In a roundtable discussion published in this month’s edition of California Lawyer magazine, Lieff Cabraser attorney Lexi Hazam reviews the latest developments in whistleblower law, including how the law is evolving in cases where the whistleblower must pursue the action without the assistance of the federal government.
Citing the DaVita case (David Barbetta v. DaVita Inc., et al., Case No. 1:09-cv-02175, U.S. District Court in Colorado), which resulted in a $400 million plus settlement, and the Trinity Guardrail case (U.S. ex rel. Joshua Harman v. Trinity Industries Inc., et al., Case No.2:12-cv-00089, U.S. District Court for the Eastern District of Texas), where the jury returned a verdict of more than $500 million, Hazam observed that whistleblowers have achieved spectacular results when they pursue their claims with private counsel even without the active involvement of the government.
The False Claims Act and similar qui tam statutes in many states, including California, allow people and entities who uncover fraud in government contracts and programs to file suit for recovery on the government’s behalf and to retain a percentage of the damages awarded. New areas in which qui tam cases are being brought include actions on behalf of pension funds for practices by banks or other companies providing services to these funds. One example is Lieff Cabraser’s representation of the California Public Employees’ Retirement System and the California State Teachers’ Retirement System in a suit against their custodial banks for alleged fraudulent pricing in foreign exchange transactions.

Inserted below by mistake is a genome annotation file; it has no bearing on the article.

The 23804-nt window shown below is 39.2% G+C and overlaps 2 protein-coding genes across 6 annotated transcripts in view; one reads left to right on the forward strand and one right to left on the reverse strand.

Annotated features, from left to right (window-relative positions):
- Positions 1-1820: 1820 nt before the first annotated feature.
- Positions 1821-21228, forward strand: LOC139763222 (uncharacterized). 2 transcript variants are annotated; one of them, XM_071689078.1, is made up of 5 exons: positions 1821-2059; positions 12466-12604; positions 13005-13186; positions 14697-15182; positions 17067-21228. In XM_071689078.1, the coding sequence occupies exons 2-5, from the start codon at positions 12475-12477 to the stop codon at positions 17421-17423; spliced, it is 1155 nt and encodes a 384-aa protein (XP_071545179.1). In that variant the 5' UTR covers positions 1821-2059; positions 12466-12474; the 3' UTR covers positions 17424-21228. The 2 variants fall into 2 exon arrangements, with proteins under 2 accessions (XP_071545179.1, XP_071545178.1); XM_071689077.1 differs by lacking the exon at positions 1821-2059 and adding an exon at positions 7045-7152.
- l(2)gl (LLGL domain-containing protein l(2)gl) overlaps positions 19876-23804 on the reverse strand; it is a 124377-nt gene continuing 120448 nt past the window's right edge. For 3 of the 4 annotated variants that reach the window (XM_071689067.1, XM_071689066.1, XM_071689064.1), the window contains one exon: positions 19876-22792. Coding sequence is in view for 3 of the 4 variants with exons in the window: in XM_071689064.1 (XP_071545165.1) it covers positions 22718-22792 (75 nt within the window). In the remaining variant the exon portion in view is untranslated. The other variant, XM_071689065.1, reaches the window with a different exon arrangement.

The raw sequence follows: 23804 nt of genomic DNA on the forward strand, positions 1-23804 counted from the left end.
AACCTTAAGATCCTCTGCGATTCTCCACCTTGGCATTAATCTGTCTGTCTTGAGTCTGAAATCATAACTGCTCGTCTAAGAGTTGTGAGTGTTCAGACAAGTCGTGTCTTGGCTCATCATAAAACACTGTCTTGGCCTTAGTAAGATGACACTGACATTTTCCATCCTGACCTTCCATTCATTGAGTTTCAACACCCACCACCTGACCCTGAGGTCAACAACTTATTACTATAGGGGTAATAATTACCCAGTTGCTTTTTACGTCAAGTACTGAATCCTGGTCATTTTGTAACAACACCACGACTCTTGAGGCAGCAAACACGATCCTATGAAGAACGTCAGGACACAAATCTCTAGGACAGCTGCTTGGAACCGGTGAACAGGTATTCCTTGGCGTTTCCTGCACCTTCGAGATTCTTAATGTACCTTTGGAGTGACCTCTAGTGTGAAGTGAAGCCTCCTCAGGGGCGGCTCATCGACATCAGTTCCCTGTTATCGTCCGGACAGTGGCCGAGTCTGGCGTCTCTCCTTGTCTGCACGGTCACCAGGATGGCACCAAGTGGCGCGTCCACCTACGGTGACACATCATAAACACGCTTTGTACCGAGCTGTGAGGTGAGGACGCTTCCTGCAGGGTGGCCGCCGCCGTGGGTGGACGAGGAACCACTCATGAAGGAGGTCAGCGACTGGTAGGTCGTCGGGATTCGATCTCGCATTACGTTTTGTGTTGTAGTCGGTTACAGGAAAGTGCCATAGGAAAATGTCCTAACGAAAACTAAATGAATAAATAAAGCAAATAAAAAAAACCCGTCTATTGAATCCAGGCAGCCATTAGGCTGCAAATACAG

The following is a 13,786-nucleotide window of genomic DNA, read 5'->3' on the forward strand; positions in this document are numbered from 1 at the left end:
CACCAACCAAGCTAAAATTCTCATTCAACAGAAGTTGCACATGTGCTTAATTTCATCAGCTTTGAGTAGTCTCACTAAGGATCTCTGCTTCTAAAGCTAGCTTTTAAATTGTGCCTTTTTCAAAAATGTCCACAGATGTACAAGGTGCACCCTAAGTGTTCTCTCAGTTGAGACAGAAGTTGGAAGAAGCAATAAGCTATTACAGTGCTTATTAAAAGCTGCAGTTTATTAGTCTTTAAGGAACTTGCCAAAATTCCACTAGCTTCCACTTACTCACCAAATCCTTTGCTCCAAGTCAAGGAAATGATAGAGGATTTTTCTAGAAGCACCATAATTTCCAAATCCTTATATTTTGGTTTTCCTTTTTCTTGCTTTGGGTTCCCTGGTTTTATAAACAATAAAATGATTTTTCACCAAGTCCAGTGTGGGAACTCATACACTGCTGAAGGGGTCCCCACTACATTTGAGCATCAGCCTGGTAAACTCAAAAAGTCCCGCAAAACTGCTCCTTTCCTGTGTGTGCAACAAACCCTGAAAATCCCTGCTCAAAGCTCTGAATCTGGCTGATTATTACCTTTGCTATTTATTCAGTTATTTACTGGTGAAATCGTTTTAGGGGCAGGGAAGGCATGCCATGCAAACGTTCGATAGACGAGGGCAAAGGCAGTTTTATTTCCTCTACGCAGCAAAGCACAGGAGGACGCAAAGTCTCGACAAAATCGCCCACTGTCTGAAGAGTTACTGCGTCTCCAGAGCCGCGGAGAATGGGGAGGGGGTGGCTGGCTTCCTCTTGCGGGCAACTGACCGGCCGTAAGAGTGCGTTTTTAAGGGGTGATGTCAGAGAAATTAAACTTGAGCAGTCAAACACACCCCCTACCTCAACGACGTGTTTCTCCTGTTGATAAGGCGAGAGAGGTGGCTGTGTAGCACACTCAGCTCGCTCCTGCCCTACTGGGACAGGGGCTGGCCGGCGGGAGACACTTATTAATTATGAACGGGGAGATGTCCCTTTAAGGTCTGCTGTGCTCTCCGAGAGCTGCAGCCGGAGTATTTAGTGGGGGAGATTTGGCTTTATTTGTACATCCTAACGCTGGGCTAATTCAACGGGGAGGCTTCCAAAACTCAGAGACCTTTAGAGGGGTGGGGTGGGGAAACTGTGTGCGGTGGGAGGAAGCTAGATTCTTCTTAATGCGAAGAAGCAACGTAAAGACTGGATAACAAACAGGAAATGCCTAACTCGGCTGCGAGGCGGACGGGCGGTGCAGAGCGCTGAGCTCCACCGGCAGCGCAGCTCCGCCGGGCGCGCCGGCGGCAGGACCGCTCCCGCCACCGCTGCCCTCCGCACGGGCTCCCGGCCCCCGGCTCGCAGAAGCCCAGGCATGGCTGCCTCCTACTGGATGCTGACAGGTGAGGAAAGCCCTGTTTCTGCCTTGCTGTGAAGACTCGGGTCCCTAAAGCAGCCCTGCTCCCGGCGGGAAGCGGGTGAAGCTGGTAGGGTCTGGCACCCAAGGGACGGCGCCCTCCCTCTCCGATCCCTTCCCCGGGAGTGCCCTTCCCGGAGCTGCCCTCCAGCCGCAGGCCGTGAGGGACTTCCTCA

Another trend in whistleblower lawsuits is cases filed against high tech companies nationwide, including firms in Silicon Valley, for providing misleading and inaccurate prices in contracts for technology services and products with the General Services Administration and other governmental agencies. False information regarding commercial prices can result in the federal agency entering into a contract costing more than non-government contracts, even though the contractor assured the agency it was providing a discount compared to the same price for services or products sold to private companies.
A partner in Lieff Cabraser’s San Francisco office, Hazam represents plaintiffs in qui tam actions, mass tort cases, and complex class actions. She has represented relators and local governments in health care, financial, education, and state and local government contract cases under the federal and state False Claims Acts, including in the Office Depot California False Claims Act case that settled for $88.5 million in 2015. Hazam also represents plaintiffs in drug and medical device injury cases, and in international disaster litigation.